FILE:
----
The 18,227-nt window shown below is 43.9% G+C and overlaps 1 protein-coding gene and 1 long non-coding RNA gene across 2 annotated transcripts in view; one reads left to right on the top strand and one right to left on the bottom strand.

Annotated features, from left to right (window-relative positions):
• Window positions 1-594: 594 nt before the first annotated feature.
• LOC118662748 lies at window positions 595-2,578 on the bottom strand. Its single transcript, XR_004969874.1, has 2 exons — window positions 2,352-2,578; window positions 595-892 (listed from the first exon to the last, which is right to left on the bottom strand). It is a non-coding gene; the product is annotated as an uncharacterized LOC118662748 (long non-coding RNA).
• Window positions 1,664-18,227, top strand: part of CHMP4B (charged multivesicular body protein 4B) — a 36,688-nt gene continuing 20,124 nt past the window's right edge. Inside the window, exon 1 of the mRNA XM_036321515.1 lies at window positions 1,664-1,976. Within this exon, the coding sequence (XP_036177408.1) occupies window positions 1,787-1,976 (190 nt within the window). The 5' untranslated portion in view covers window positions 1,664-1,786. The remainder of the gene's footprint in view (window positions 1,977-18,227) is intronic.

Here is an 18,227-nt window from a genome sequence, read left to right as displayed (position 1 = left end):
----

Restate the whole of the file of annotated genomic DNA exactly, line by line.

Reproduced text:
The 18,227-nt window shown below is 43.9% G+C and overlaps 1 protein-coding gene and 1 long non-coding RNA gene across 2 annotated transcripts in view; one reads left to right on the top strand and one right to left on the bottom strand.

Annotated features, from left to right (window-relative positions):
• Window positions 1-594: 594 nt before the first annotated feature.
• LOC118662748 lies at window positions 595-2,578 on the bottom strand. Its single transcript, XR_004969874.1, has 2 exons — window positions 2,352-2,578; window positions 595-892 (listed from the first exon to the last, which is right to left on the bottom strand). It is a non-coding gene; the product is annotated as an uncharacterized LOC118662748 (long non-coding RNA).
• Window positions 1,664-18,227, top strand: part of CHMP4B (charged multivesicular body protein 4B) — a 36,688-nt gene continuing 20,124 nt past the window's right edge. Inside the window, exon 1 of the mRNA XM_036321515.1 lies at window positions 1,664-1,976. Within this exon, the coding sequence (XP_036177408.1) occupies window positions 1,787-1,976 (190 nt within the window). The 5' untranslated portion in view covers window positions 1,664-1,786. The remainder of the gene's footprint in view (window positions 1,977-18,227) is intronic.

Here is an 18,227-nt window from a genome sequence, read left to right as displayed (position 1 = left end):